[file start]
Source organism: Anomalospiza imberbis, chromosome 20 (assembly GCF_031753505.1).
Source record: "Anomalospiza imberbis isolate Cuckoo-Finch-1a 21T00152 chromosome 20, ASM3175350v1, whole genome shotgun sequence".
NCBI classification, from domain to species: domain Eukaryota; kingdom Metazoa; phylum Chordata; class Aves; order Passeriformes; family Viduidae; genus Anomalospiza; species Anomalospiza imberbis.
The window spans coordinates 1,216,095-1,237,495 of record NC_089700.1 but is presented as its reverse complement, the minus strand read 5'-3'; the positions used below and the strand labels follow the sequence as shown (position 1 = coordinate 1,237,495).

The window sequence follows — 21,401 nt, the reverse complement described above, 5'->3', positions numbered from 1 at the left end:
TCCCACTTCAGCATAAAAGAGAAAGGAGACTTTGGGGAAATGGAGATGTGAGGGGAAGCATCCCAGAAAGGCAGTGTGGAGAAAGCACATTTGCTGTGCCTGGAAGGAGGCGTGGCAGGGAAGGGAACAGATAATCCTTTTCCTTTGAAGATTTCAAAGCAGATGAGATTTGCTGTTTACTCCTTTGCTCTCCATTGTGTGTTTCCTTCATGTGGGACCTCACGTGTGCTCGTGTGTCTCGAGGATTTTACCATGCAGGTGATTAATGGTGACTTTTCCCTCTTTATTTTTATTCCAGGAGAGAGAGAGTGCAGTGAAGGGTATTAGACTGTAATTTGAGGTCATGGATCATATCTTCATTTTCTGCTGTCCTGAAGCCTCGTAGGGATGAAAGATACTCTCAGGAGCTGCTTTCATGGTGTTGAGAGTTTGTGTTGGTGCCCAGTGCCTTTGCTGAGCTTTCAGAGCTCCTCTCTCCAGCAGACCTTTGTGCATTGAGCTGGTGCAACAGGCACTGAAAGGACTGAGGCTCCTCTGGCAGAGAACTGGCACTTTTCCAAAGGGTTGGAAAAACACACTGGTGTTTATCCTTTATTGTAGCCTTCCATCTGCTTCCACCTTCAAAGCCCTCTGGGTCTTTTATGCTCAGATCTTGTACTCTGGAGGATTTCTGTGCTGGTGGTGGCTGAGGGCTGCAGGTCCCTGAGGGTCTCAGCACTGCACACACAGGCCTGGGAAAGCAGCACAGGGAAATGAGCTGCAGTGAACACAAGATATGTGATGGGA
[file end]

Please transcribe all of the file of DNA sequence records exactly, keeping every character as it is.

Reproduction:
Source organism: Anomalospiza imberbis, chromosome 20 (assembly GCF_031753505.1).
Source record: "Anomalospiza imberbis isolate Cuckoo-Finch-1a 21T00152 chromosome 20, ASM3175350v1, whole genome shotgun sequence".
NCBI classification, from domain to species: domain Eukaryota; kingdom Metazoa; phylum Chordata; class Aves; order Passeriformes; family Viduidae; genus Anomalospiza; species Anomalospiza imberbis.
The window spans coordinates 1,216,095-1,237,495 of record NC_089700.1 but is presented as its reverse complement, the minus strand read 5'-3'; the positions used below and the strand labels follow the sequence as shown (position 1 = coordinate 1,237,495).

The window sequence follows — 21,401 nt, the reverse complement described above, 5'->3', positions numbered from 1 at the left end:
TCCCACTTCAGCATAAAAGAGAAAGGAGACTTTGGGGAAATGGAGATGTGAGGGGAAGCATCCCAGAAAGGCAGTGTGGAGAAAGCACATTTGCTGTGCCTGGAAGGAGGCGTGGCAGGGAAGGGAACAGATAATCCTTTTCCTTTGAAGATTTCAAAGCAGATGAGATTTGCTGTTTACTCCTTTGCTCTCCATTGTGTGTTTCCTTCATGTGGGACCTCACGTGTGCTCGTGTGTCTCGAGGATTTTACCATGCAGGTGATTAATGGTGACTTTTCCCTCTTTATTTTTATTCCAGGAGAGAGAGAGTGCAGTGAAGGGTATTAGACTGTAATTTGAGGTCATGGATCATATCTTCATTTTCTGCTGTCCTGAAGCCTCGTAGGGATGAAAGATACTCTCAGGAGCTGCTTTCATGGTGTTGAGAGTTTGTGTTGGTGCCCAGTGCCTTTGCTGAGCTTTCAGAGCTCCTCTCTCCAGCAGACCTTTGTGCATTGAGCTGGTGCAACAGGCACTGAAAGGACTGAGGCTCCTCTGGCAGAGAACTGGCACTTTTCCAAAGGGTTGGAAAAACACACTGGTGTTTATCCTTTATTGTAGCCTTCCATCTGCTTCCACCTTCAAAGCCCTCTGGGTCTTTTATGCTCAGATCTTGTACTCTGGAGGATTTCTGTGCTGGTGGTGGCTGAGGGCTGCAGGTCCCTGAGGGTCTCAGCACTGCACACACAGGCCTGGGAAAGCAGCACAGGGAAATGAGCTGCAGTGAACACAAGATATGTGATGGGA